Organ Allocation Policy and the Decision to Donate
AbstractOrgan donations from deceased donors provide the majority of transplanted organs in the United States, and one deceased donor can save numerous lives by providing multiple organs. Nevertheless, most Americans are not registered organ donors despite the relative ease of becoming one. We study in the laboratory an experimental game modeled on the decision to register as an organ donor and investigate how changes in the management of organ waiting lists might impact donations. We find that an organ allocation policy giving priority on waiting lists to those who previously registered as donors has a significant positive impact on registration. (JEL C91, D64, I11)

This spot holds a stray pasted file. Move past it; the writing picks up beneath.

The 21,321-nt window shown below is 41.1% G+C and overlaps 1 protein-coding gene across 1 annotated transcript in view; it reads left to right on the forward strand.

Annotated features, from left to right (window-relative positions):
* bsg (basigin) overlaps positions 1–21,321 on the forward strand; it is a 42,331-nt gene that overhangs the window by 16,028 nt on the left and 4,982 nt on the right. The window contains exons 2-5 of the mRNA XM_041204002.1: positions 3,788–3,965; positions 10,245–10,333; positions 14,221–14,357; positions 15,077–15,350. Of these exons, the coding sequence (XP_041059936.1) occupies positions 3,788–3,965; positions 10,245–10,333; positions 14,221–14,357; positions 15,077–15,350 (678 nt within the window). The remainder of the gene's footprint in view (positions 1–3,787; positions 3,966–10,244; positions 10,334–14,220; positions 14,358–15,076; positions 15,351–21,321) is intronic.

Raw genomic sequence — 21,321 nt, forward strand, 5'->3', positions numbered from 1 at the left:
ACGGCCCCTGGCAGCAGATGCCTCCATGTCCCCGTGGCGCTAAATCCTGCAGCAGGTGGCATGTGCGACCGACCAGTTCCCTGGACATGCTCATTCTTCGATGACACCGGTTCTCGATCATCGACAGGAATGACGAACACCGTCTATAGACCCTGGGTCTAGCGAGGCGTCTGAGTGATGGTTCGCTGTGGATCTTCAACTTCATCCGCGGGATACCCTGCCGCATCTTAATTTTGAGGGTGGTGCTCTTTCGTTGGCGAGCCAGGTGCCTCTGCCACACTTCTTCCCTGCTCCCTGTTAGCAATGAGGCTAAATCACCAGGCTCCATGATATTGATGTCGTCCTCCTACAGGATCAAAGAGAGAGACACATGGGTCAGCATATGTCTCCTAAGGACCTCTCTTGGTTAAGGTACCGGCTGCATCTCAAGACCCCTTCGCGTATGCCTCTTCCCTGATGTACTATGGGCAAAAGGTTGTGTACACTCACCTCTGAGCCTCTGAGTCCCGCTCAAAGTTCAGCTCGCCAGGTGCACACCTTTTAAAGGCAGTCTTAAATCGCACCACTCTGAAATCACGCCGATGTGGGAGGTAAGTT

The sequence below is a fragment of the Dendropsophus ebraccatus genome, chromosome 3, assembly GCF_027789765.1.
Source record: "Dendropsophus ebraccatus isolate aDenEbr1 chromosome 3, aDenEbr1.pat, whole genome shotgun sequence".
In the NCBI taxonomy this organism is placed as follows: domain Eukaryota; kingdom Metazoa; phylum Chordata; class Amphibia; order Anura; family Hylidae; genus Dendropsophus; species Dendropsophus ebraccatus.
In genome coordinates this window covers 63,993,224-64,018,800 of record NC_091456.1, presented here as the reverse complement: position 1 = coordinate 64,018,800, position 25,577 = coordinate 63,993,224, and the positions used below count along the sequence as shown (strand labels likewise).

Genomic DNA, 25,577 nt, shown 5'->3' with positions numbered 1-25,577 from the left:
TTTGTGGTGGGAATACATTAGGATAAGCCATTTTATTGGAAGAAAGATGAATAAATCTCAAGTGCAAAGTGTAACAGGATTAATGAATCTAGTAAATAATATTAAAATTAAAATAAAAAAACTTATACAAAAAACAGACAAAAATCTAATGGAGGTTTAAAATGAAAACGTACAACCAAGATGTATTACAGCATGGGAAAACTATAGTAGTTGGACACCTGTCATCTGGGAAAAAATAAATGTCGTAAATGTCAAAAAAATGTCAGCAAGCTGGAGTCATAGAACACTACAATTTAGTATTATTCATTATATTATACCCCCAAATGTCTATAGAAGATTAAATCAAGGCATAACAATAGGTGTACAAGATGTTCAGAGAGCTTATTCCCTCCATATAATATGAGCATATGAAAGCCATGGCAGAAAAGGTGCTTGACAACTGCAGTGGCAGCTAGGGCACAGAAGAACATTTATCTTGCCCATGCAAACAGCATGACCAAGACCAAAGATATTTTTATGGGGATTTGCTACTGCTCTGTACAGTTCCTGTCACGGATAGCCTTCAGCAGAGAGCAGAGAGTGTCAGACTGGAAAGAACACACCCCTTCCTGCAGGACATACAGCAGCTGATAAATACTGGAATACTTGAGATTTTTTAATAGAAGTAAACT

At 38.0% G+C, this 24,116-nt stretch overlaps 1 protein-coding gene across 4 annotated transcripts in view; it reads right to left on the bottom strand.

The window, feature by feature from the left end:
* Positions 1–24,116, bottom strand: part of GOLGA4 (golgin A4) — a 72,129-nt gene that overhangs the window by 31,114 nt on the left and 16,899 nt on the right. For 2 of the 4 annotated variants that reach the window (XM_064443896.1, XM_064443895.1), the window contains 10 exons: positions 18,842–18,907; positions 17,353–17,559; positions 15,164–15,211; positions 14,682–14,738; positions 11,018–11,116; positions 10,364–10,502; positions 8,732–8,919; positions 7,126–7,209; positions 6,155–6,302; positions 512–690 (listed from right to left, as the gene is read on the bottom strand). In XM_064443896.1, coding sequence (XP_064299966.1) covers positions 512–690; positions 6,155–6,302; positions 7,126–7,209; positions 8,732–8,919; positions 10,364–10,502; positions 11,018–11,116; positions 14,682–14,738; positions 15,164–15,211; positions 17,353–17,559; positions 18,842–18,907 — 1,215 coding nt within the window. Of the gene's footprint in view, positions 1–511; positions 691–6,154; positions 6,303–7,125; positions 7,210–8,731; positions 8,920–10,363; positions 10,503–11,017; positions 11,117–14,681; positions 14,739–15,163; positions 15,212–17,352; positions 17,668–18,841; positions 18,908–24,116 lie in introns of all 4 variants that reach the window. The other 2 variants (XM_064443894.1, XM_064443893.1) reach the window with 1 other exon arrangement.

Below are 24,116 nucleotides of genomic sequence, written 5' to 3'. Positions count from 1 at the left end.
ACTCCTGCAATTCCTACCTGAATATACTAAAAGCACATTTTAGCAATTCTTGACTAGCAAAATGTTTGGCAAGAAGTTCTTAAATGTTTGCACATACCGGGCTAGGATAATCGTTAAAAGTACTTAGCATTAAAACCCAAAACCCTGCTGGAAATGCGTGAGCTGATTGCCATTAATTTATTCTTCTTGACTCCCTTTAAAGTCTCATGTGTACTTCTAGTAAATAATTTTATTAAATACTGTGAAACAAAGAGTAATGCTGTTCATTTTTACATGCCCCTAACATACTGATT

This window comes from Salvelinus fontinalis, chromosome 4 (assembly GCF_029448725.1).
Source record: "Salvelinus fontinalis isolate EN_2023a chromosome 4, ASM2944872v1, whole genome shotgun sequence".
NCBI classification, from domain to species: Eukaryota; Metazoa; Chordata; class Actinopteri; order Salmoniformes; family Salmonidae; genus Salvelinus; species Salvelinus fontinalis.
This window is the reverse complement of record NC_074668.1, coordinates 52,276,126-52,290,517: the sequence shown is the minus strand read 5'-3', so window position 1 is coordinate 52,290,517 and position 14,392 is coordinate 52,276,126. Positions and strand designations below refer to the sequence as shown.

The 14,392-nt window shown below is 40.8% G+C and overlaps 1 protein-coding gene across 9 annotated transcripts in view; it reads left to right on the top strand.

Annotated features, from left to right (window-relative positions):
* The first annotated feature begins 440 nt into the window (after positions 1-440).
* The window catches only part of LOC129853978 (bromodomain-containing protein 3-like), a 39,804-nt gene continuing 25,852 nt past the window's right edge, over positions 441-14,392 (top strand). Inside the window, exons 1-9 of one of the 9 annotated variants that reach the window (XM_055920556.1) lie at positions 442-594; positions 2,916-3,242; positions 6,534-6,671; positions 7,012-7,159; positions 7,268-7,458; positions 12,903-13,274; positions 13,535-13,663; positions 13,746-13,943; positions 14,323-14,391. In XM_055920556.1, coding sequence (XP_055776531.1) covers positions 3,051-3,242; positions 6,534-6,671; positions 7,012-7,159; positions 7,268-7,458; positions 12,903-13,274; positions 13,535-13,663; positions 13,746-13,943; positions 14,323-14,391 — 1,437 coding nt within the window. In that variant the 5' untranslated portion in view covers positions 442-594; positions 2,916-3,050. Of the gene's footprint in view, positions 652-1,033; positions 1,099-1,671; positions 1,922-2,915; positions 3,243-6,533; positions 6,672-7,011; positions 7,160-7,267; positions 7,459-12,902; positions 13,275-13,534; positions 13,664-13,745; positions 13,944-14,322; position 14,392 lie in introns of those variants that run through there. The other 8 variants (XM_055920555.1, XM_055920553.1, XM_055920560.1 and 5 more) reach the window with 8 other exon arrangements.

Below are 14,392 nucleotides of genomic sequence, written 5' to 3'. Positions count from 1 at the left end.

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Bibliographic InfoArticle provided by American Economic Association in its journal American Economic Review.
Volume (Year): 102 (2012)
Issue (Month): 5 (August)
Other versions of this item:
- Judd B. Kessler & Alvin E. Roth, 2011. "Organ Allocation Policy and the Decision to Donate," NBER Working Papers 17324, National Bureau of Economic Research, Inc.
- C91 - Mathematical and Quantitative Methods - - Design of Experiments - - - Laboratory, Individual Behavior
- C92 - Mathematical and Quantitative Methods - - Design of Experiments - - - Laboratory, Group Behavior
- D02 - Microeconomics - - General - - - Institutions: Design, Formation, and Operations
- D71 - Microeconomics - - Analysis of Collective Decision-Making - - - Social Choice; Clubs; Committees; Associations
- I11 - Health, Education, and Welfare - - Health - - - Analysis of Health Care Markets
- I28 - Health, Education, and Welfare - - Education - - - Government Policy
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